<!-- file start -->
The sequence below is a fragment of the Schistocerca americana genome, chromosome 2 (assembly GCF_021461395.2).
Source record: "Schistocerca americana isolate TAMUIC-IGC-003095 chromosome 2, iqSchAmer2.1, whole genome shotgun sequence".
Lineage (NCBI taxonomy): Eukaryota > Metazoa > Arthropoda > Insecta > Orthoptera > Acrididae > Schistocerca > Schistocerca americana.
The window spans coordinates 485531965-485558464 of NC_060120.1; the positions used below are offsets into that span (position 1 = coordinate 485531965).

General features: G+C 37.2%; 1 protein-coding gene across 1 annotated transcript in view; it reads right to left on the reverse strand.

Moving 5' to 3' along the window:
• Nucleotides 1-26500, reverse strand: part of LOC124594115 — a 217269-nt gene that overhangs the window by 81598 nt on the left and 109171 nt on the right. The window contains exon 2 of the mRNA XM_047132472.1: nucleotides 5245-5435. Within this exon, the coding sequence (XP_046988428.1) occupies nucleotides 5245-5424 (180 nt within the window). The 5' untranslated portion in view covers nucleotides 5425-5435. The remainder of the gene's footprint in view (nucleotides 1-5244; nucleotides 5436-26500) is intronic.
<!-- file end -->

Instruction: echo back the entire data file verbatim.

The sequence below is a fragment of the Schistocerca americana genome, chromosome 2 (assembly GCF_021461395.2).
Source record: "Schistocerca americana isolate TAMUIC-IGC-003095 chromosome 2, iqSchAmer2.1, whole genome shotgun sequence".
Lineage (NCBI taxonomy): Eukaryota > Metazoa > Arthropoda > Insecta > Orthoptera > Acrididae > Schistocerca > Schistocerca americana.
The window spans coordinates 485531965-485558464 of NC_060120.1; the positions used below are offsets into that span (position 1 = coordinate 485531965).

General features: G+C 37.2%; 1 protein-coding gene across 1 annotated transcript in view; it reads right to left on the reverse strand.

Moving 5' to 3' along the window:
• Nucleotides 1-26500, reverse strand: part of LOC124594115 — a 217269-nt gene that overhangs the window by 81598 nt on the left and 109171 nt on the right. The window contains exon 2 of the mRNA XM_047132472.1: nucleotides 5245-5435. Within this exon, the coding sequence (XP_046988428.1) occupies nucleotides 5245-5424 (180 nt within the window). The 5' untranslated portion in view covers nucleotides 5425-5435. The remainder of the gene's footprint in view (nucleotides 1-5244; nucleotides 5436-26500) is intronic.